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What to Try If Flossing Your Teeth Isn't Working for You

Father And Son Flossing Their Teeth
Although dentists urge their patients to floss daily, many don't do it for one reason or another. You might neglect flossing because you're too busy, but it's much more likely that a specific deterrent is coming into play, such as braces or shaking hands. Here are some things to try out if traditional methods and materials for flossing don't work for you.

If You're Wearing Braces

You may need to use a combination of several different types of adaptations if you have trouble because of braces or a retainer. Interdental brushes, floss threaders, and other variations may help you to reach most of the spots that traditional floss can't get to. Of course, switching between tools to poke around your braces makes the process trickier.
The more complex flossing gets, the more difficulty you may have in motivating yourself to stick with it. If that's the case, talk to your dentist about using a water flosser daily and just flossing a few times per week. Water flossing can help reduce the time and effort it takes to keep your teeth clean.

If Your Gums Are Sensitive or Inflamed

Inflamed gums are typically a sign of gum disease. Your dentist may say that you need to floss more often because your gums aren't healthy. However, if flossing irritates your inflamed gums so much that they hurt more and more each day even after you've done a fair trial of flossing daily for several weeks, you may need to make a change.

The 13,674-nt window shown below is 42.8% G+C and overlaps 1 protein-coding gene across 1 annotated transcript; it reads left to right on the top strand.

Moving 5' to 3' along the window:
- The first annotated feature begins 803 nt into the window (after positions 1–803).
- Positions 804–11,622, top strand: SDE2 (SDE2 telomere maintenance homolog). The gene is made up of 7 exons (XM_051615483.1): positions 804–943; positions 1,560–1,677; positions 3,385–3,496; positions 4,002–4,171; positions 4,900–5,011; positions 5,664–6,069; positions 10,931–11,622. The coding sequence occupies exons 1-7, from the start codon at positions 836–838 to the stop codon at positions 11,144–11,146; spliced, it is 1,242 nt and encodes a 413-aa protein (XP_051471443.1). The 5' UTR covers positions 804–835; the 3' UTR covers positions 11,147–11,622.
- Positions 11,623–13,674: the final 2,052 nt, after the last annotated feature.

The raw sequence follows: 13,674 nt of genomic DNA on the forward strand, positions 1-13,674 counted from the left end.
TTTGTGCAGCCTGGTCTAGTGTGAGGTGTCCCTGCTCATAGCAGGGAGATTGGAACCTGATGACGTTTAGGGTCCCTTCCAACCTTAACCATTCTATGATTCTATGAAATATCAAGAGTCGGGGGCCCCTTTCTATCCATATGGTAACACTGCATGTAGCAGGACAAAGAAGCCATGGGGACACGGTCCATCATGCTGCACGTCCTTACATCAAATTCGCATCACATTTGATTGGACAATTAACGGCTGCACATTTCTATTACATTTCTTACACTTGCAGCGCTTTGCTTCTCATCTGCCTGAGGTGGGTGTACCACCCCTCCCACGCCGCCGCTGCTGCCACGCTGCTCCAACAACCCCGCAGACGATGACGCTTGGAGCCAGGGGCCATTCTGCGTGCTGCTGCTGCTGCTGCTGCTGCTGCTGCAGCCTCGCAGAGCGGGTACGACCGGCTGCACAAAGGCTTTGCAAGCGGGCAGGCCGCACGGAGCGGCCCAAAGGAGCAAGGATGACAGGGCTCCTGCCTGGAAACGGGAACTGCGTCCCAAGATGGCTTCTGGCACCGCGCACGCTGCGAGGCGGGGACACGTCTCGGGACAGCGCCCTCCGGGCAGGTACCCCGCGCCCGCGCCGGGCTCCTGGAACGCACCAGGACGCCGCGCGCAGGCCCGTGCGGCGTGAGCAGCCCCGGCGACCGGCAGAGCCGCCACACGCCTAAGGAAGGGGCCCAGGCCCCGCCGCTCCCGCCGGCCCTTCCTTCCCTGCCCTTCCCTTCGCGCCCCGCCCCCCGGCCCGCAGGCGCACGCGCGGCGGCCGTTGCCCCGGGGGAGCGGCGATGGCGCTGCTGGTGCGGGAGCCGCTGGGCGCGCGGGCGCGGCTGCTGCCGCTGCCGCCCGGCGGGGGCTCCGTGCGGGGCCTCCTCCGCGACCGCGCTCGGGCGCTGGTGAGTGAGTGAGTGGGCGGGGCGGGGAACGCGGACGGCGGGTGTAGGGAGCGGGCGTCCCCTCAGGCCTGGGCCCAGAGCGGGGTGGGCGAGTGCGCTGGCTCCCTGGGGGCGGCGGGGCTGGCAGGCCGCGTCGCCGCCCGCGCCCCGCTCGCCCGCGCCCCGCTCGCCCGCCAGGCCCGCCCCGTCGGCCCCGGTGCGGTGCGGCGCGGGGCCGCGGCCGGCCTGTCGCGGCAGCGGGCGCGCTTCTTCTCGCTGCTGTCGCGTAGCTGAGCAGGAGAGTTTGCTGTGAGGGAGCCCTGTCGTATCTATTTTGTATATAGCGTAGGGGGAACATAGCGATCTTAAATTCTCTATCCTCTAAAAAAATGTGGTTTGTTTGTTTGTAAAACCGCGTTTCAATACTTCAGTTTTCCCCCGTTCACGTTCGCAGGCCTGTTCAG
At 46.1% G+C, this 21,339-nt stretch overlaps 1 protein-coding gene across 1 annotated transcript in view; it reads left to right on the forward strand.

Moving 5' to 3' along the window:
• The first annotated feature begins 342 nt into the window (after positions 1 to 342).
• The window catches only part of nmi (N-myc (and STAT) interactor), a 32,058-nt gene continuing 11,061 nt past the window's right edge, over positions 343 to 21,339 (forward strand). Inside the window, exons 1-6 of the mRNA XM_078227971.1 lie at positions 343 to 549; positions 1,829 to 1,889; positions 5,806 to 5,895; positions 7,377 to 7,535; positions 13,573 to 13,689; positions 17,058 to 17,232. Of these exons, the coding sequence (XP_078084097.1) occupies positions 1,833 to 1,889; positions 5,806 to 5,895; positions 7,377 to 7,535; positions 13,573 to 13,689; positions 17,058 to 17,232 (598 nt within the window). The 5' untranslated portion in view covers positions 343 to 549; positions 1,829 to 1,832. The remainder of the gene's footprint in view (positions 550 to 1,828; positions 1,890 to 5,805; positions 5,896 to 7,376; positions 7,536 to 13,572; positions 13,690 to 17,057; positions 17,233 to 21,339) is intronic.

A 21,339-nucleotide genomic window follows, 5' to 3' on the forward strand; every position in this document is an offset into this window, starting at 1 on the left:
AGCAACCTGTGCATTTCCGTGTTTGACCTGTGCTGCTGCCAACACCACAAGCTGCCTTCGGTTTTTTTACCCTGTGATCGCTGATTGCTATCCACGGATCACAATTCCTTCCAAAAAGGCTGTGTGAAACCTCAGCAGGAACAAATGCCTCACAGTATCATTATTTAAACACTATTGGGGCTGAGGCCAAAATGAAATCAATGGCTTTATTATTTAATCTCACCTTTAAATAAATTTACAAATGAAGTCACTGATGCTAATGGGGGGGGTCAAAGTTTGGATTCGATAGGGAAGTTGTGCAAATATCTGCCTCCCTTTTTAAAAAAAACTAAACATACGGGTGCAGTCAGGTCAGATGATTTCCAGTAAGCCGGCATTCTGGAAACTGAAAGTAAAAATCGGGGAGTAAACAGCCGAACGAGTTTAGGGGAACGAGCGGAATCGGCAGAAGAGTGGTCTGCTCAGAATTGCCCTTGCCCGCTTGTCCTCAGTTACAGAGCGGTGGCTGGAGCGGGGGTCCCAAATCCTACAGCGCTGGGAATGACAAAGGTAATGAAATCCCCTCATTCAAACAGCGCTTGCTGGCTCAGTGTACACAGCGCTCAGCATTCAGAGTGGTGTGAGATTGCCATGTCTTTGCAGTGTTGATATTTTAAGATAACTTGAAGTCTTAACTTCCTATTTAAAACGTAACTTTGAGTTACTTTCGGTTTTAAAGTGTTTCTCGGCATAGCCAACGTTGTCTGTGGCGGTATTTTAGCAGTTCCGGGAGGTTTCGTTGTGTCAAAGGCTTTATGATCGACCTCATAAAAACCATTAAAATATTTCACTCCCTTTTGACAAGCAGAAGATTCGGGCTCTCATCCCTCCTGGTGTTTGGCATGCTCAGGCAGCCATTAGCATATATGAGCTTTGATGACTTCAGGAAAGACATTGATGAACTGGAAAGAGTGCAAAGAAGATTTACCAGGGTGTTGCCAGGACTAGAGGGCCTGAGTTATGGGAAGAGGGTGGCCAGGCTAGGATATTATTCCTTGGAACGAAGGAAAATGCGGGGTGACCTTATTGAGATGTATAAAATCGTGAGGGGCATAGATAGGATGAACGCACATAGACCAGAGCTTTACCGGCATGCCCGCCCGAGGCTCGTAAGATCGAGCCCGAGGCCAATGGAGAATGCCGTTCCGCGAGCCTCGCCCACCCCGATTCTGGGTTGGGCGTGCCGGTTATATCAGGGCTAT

Irritating your gums more and more isn't going to help them, and may just make them recede faster. You need to give your mouth more time to heal. Consider flossing every other day at first and then slowly working your way up as your gums get used to it. You can also alternate with a water flosser to reduce wear and tear while your gums heal.

If Your Teeth Are Tightly Spaced

Even using gentler floss isn't going to help if you have to push extremely hard to get the floss in at each juncture. The gums are still going to be irritated if you use that much force. And shredded bits of floss getting stuck between your teeth can be counterproductive as well. If this sounds like you, water flossing may be a great help.
You can switch between traditional flossing and water flossing on alternate days so that your gum irritation doesn't build up as much. Or if it's bad enough that you can't use floss at all, talk to your dentist; even using a water flosser exclusively may be better than nothing. Just be sure to perform your water flossing correctly and do it on a daily basis for best results.

If Physical Dexterity Is an Issue

Many individuals have a hard time opening their jaw far enough to reach to the back of their mouth, or have a hard time maneuvering their hands inside their mouths to make the small motions that good flossing technique requires. If this sounds like you, you might want to try a floss pick or an electric flosser. 
These tools allow you to hold the floss more like a toothbrush rather than wrapping it around your fingers, and they often have handles long enough to let you get the job done without sticking your hand in your mouth at all.

If You Just Don't Have Time

If you literally can't spare an extra three to five minutes on flossing your teeth each morning, you could try keeping floss picks in your car and flossing on your commute. Or you could install a water flosser attachment in your shower, so you can clean your mouth out while rinsing your hair.
A water flosser in the shower can be even more convenient than a typical water flosser. You never have to fill it up, and you don't even have to adjust the temperature. 
These adaptations and alternatives to traditional string flossing materials and techniques can help many individuals keep their teeth cleaner between dental visits. Call today to make an appointment with Michael J. Wallace, DDS LLC, if your next six-month cleaning is due.